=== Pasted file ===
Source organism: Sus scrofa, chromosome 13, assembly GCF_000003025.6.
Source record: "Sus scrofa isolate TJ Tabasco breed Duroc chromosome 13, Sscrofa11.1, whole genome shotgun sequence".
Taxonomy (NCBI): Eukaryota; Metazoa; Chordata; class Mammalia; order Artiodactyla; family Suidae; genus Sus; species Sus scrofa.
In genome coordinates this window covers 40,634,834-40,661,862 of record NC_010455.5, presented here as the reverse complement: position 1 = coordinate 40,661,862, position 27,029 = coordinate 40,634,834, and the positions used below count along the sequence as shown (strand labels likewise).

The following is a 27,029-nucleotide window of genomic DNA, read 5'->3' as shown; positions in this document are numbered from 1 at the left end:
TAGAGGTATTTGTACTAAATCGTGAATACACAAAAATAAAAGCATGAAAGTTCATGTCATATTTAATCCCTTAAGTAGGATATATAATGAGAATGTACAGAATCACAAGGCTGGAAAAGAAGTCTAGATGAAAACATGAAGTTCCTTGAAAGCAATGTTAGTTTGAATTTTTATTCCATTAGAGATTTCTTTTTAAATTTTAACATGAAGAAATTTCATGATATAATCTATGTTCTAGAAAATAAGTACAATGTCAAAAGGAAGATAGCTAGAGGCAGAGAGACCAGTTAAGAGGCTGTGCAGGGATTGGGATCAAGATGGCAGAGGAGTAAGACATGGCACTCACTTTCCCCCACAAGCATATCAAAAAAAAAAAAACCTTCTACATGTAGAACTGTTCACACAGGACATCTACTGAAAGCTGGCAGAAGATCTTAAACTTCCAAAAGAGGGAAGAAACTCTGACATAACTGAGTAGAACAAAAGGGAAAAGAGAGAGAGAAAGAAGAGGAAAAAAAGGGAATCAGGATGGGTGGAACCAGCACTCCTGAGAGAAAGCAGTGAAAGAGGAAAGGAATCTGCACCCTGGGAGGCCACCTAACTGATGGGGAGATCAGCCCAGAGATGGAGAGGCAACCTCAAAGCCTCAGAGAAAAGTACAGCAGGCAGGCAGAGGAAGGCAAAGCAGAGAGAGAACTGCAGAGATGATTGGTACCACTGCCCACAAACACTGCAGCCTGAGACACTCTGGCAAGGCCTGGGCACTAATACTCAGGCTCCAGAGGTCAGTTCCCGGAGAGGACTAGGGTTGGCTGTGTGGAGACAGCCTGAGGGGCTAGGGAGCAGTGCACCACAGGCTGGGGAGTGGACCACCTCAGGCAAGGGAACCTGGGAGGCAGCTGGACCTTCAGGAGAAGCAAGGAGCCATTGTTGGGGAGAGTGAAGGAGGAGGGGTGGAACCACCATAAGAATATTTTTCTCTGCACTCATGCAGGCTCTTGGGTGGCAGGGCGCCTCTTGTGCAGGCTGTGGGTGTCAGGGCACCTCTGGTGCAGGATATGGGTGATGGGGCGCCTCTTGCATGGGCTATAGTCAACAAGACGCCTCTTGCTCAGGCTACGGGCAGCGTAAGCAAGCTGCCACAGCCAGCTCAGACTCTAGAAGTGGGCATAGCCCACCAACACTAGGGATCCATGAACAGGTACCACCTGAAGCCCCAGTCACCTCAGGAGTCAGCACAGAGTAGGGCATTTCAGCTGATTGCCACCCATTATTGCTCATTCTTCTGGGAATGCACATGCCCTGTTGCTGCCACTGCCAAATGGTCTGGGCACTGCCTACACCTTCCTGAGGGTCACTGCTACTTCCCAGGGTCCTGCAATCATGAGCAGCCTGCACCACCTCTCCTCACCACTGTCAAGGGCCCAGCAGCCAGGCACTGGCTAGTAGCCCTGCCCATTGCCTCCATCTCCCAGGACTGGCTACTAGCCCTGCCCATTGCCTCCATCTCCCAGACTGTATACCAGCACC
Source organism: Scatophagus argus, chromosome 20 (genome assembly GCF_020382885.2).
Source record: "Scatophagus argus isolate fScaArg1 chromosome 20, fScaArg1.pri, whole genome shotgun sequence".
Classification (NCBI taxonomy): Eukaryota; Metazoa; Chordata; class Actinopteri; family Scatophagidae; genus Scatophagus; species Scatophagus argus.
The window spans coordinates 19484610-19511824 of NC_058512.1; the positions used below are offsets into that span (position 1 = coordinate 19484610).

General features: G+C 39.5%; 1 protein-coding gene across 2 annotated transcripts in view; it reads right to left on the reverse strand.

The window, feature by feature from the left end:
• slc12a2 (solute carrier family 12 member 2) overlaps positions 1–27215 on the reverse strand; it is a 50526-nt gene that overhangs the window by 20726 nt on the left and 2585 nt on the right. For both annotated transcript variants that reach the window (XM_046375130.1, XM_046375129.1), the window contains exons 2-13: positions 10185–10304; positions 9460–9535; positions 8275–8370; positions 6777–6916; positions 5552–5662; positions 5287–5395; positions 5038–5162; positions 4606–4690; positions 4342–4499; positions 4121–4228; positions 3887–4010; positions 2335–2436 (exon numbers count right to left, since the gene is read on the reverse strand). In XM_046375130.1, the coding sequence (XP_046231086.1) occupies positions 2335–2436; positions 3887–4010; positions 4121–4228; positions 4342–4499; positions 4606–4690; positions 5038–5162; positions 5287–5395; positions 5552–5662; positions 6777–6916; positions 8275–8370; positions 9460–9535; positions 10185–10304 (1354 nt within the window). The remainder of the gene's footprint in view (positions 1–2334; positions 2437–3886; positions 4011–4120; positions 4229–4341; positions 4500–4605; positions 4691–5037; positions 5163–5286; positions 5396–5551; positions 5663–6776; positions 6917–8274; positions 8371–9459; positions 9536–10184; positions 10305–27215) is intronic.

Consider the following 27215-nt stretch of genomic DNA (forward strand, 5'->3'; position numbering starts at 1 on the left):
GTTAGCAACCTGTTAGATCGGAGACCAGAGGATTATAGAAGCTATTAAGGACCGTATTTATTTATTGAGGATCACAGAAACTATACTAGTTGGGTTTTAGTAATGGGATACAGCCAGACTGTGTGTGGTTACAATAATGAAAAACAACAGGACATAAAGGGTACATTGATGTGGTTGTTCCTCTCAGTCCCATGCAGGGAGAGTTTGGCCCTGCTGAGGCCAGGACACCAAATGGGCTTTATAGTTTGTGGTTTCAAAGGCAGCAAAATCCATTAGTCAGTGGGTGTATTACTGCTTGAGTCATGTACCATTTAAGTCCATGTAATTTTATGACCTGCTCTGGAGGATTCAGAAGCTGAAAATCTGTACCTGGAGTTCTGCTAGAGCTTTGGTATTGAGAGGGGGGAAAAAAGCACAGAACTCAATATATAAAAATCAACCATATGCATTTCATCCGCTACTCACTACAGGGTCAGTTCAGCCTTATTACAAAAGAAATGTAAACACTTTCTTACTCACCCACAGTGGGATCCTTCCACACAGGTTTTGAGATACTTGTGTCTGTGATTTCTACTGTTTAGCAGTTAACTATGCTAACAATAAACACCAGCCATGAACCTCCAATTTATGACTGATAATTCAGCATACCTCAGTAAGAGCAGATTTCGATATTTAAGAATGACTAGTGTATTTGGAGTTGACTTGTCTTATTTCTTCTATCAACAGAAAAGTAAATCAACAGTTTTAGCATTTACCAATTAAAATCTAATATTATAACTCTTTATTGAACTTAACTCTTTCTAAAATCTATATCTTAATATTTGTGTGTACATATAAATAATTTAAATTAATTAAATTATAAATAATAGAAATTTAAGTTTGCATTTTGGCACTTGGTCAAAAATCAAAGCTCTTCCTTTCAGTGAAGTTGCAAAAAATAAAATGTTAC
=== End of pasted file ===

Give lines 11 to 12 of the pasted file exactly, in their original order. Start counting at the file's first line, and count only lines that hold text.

General features: G+C 39.5%; 1 protein-coding gene across 2 annotated transcripts in view; it reads right to left on the reverse strand.

The window, feature by feature from the left end: